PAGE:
There's a Better Way to Improve Race Relations in America | Opinion

The headmaster of Dalton, arguably the most prominent of New York City's elite private schools, resigned last week amid scandals related to the school's new anti-racism agenda. Over at Brearley School, another Manhattan private school that costs $54,000 a year, an angry parent wrote a scathing letter to fellow parents about his intentions to withdraw his daughter from the school due to, among other things, its "obsession with race." At the Harvard Westlake School in Hollywood, the Diversity, Equity and Inclusion curriculum led one mother, a successful entertainment executive, to complain to reporters that her son came home from school and said he was "bad" because "he is white and that makes him a racist and an oppressor."

As a recent article on the "antiracism tug-of-war" at elite private schools put it, "following a contentious summer of COVID and Black Lives Matter protests, a power struggle has emerged between those pushing for change and those clinging to the status quo."

But this summary is not quite accurate. As experts in the area of inclusive leadership, the struggle we see unfolding at so many of our schools, businesses and other institutions isn't between those who want change and those who don't, but rather, between two competing approaches for how to achieve change.

Of course, there may be some among us who have had their heads in the sand for the past year, indeed for the past many decades, and who believe that no change at all is necessary, but our research shows that those people represent a small minority. The challenge now is uniting those two groups who want change but disagree about how to achieve it, behind a change that actually works.

This impasse that we find ourselves in has been caused in large measure by trying to fix a problem with the same approach that caused the problem in the first place. Racism cannot be solved with divisive tactics that put all members of a particular identity or racial group in one basket. Efforts to squelch disagreement at institutions of higher learning will only further polarize us. And diversity training that stresses our differences can actually stoke "the very divisions they are supposed to heal."

One of us (Charles) has worked in South Africa since the apartheid era through the early days of truth and reconciliation. What worked there can work here—an unearthing of both past and present pain that neither places blame on today's middle-schoolers nor sweeps real suffering and discrimination under the rug.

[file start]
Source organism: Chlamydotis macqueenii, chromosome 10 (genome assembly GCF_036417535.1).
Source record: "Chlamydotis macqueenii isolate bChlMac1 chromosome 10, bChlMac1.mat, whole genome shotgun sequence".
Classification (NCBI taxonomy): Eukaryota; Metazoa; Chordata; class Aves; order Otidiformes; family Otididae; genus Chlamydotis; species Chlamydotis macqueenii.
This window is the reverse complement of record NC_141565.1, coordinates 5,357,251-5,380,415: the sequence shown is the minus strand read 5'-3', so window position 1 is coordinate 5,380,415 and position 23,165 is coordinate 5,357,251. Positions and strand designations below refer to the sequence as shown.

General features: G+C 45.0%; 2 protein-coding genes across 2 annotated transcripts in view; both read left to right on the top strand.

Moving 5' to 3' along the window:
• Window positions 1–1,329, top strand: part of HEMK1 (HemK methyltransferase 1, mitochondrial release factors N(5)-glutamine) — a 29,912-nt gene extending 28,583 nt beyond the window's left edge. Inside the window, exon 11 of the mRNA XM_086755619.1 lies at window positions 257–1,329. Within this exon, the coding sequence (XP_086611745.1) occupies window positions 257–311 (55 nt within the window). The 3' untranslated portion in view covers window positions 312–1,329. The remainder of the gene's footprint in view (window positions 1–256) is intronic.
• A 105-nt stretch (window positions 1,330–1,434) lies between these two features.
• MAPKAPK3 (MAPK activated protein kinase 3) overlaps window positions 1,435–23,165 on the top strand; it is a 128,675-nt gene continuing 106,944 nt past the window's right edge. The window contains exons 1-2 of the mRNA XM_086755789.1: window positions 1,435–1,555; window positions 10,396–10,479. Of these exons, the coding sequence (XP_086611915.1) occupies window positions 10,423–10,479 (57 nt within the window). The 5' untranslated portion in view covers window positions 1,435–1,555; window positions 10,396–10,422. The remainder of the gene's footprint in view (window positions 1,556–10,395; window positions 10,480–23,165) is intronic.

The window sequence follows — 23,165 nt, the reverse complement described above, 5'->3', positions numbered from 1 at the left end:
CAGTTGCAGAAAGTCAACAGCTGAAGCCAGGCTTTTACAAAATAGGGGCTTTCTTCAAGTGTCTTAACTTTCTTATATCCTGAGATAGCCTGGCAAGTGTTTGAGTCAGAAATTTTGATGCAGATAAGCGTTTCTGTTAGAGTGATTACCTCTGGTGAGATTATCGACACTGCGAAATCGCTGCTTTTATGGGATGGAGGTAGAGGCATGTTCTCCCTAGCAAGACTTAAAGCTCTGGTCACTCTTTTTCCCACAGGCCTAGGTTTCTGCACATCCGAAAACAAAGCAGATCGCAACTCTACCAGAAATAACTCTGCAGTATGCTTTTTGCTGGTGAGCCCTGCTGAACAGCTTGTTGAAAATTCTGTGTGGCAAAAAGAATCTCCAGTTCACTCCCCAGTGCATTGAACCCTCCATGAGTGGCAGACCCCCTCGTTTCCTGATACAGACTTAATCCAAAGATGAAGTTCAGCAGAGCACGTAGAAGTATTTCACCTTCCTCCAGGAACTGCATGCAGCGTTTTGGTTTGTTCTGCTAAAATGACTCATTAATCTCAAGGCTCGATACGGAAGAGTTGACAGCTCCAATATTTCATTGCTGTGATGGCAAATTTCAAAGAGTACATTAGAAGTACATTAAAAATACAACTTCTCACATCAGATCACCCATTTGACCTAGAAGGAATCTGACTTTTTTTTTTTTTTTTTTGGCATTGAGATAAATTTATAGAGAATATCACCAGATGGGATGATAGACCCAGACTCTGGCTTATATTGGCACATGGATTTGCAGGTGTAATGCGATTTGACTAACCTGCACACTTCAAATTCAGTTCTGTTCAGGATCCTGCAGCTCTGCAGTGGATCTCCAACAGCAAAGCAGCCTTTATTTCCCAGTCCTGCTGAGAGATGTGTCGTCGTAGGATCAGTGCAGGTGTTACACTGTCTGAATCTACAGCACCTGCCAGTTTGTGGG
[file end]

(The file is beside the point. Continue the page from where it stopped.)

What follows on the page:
white privilege
A woman holds a placard reading "White privilege" during a demonstration on June 14, 2020. Josep LAGO / AFP

Elite private schools in New York and Los Angeles, and educational institutions at all levels, from kindergartens to universities, would benefit from an understanding of the distinction between awareness- and narrative-based training in the area of diversity and inclusion. Awareness-based trainings and policies, like the ones employed by the schools mentioned earlier, stress our differences and our "separateness" through lectures on implicit bias, critical race theory, and white privilege. Narrative-based training stresses our shared humanity and the complex layers of diversity from socio-economic to racial to experiential. When you walk in and tell any group that they are the problem, they are all alike and they need to change, you have lost them from the get-go, however right your arguments and however good your intentions. A storytelling approach, however, engages students, colleagues, and peers in collective understanding and growth.

We cannot abandon efforts to hold diversity trainings and similar endeavors altogether. If we ignore all the events of the past year and all the pain and exhaustion experienced by Black Americans, and if we deny the existence of systemic racism, we are simply denying reality and risk a destructive escalation of an already tense situation in this country. A narrative-based training approach helps us get out of the cycle of mistrust and chip away at centuries of racism in this country.

A recent study by political science scholars David Broockman and Joshua Kalla shows that the only thing that works to reduce exclusionary attitudes is a narrative-based approach where we seek out examples of our shared humanity while acknowledging our individual struggles. Charles's work in South Africa has shown that it is through the unique stories of our individual lives that we come closer together and learn to work toward common goals. We will never solve the problems of racism, inequality and discrimination with the same misguided impulses that got us here in the first place.

Dr. Susan S. Harmeling is an expert in business ethics, an associate professor of Clinical Entrepreneurship at the University of Southern California Marshall School of Business, and co-founder of Equitas Advisory Group, a new venture whose mission is to foster equity of opportunity and ethical decision-making in organizations.

Charles M. Henderson is a Global Diversity and Leadership consultant in Johannesburg, South Africa and Co-Founder of Equitas Advisory Group. He is also hard at work on his memoir, Heroin to Harvard to Happiness.

The views in this article are the writers' own.